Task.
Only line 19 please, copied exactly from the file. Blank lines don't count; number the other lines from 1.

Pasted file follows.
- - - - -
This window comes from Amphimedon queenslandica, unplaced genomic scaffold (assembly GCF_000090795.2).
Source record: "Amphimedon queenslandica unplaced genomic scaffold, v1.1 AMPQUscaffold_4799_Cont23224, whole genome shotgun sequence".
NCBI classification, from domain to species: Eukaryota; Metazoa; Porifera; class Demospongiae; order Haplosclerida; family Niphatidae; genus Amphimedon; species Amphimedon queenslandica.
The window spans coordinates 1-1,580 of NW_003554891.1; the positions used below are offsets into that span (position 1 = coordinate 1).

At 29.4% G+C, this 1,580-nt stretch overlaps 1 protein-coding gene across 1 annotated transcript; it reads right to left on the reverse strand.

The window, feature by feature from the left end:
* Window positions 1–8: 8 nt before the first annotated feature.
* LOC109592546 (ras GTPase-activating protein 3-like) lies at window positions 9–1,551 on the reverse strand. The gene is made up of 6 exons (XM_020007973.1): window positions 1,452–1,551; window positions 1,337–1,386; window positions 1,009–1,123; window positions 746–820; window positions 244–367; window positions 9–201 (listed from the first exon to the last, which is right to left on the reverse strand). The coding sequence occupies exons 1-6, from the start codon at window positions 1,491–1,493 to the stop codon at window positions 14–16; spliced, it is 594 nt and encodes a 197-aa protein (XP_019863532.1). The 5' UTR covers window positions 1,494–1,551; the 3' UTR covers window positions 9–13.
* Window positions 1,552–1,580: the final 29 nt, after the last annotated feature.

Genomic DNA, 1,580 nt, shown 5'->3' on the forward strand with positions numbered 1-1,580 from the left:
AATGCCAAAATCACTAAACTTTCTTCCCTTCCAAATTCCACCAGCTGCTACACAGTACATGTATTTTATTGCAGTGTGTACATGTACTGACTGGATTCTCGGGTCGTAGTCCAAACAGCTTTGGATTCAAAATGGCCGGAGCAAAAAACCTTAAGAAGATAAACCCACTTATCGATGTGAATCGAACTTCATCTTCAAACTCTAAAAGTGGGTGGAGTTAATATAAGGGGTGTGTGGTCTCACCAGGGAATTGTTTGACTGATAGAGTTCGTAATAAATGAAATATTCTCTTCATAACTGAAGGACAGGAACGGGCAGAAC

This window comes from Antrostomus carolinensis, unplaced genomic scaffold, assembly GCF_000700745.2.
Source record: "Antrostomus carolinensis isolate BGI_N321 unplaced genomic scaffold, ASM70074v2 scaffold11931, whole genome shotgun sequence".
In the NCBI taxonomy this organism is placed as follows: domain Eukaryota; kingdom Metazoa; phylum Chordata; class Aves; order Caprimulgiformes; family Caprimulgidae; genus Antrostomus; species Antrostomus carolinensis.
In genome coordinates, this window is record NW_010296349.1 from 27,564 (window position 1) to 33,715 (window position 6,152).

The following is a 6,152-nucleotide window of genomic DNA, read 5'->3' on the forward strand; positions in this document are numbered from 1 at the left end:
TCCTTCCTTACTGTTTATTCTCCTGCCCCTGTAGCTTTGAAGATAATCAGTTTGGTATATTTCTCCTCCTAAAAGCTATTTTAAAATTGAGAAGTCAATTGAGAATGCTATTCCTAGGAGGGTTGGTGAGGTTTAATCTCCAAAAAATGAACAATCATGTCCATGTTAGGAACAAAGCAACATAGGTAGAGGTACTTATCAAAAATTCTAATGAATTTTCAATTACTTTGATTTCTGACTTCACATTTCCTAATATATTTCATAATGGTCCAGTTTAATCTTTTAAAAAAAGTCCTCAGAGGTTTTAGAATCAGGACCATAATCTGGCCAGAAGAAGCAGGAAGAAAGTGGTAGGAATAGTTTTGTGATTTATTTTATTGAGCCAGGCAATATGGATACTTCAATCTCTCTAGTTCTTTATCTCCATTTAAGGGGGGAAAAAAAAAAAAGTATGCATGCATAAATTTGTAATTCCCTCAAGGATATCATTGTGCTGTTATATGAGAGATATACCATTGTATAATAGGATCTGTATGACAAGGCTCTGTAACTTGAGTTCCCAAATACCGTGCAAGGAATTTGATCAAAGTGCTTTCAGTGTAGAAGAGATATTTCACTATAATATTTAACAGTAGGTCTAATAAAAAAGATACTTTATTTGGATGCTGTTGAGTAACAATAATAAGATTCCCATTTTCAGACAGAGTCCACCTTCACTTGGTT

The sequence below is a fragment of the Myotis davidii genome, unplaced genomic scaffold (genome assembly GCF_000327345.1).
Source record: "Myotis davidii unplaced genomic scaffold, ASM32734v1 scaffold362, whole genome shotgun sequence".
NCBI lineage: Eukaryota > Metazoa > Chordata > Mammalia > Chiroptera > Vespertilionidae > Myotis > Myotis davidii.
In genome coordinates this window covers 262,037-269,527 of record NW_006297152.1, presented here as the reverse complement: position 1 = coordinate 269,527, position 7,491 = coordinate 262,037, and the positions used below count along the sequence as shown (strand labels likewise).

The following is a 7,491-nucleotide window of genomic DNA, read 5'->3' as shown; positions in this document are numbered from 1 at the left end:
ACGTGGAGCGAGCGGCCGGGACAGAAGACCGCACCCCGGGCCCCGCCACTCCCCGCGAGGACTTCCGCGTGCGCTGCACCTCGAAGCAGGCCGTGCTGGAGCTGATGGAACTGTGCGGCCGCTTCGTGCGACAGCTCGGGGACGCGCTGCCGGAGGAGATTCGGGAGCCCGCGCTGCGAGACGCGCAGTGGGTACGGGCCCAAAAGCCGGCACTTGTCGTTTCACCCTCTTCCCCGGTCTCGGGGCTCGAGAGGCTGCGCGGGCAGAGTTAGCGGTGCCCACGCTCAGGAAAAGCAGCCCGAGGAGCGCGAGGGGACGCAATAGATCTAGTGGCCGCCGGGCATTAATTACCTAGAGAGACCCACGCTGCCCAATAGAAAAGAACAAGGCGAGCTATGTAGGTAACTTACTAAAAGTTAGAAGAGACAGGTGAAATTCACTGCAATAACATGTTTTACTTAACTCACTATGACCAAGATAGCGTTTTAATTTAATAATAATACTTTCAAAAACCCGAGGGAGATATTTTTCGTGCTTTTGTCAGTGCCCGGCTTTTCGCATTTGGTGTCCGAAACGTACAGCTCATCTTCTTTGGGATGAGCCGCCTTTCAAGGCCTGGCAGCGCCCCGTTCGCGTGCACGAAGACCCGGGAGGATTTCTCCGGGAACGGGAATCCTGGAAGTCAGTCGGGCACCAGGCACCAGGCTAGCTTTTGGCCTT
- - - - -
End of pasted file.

Source record: "Myotis davidii unplaced genomic scaffold, ASM32734v1 scaffold362, whole genome shotgun sequence".